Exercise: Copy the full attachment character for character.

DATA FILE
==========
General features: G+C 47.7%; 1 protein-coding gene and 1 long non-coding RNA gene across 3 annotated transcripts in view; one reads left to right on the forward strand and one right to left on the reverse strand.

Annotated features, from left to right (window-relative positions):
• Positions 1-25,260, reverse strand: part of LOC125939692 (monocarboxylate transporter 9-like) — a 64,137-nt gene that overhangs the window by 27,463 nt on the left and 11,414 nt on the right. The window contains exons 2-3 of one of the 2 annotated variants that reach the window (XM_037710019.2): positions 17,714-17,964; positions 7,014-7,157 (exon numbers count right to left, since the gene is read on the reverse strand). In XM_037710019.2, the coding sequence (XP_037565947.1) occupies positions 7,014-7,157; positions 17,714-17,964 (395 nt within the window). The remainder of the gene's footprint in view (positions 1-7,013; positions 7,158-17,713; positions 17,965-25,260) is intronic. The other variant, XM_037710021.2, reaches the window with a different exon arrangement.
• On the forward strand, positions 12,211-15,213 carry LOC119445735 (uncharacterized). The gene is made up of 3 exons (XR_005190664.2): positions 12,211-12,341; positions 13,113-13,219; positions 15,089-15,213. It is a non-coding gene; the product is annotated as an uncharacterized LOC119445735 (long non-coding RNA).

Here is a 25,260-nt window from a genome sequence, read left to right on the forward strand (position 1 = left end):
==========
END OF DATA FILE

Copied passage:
General features: G+C 47.7%; 1 protein-coding gene and 1 long non-coding RNA gene across 3 annotated transcripts in view; one reads left to right on the forward strand and one right to left on the reverse strand.

Annotated features, from left to right (window-relative positions):
• Positions 1-25,260, reverse strand: part of LOC125939692 (monocarboxylate transporter 9-like) — a 64,137-nt gene that overhangs the window by 27,463 nt on the left and 11,414 nt on the right. The window contains exons 2-3 of one of the 2 annotated variants that reach the window (XM_037710019.2): positions 17,714-17,964; positions 7,014-7,157 (exon numbers count right to left, since the gene is read on the reverse strand). In XM_037710019.2, the coding sequence (XP_037565947.1) occupies positions 7,014-7,157; positions 17,714-17,964 (395 nt within the window). The remainder of the gene's footprint in view (positions 1-7,013; positions 7,158-17,713; positions 17,965-25,260) is intronic. The other variant, XM_037710021.2, reaches the window with a different exon arrangement.
• On the forward strand, positions 12,211-15,213 carry LOC119445735 (uncharacterized). The gene is made up of 3 exons (XR_005190664.2): positions 12,211-12,341; positions 13,113-13,219; positions 15,089-15,213. It is a non-coding gene; the product is annotated as an uncharacterized LOC119445735 (long non-coding RNA).

Here is a 25,260-nt window from a genome sequence, read left to right on the forward strand (position 1 = left end):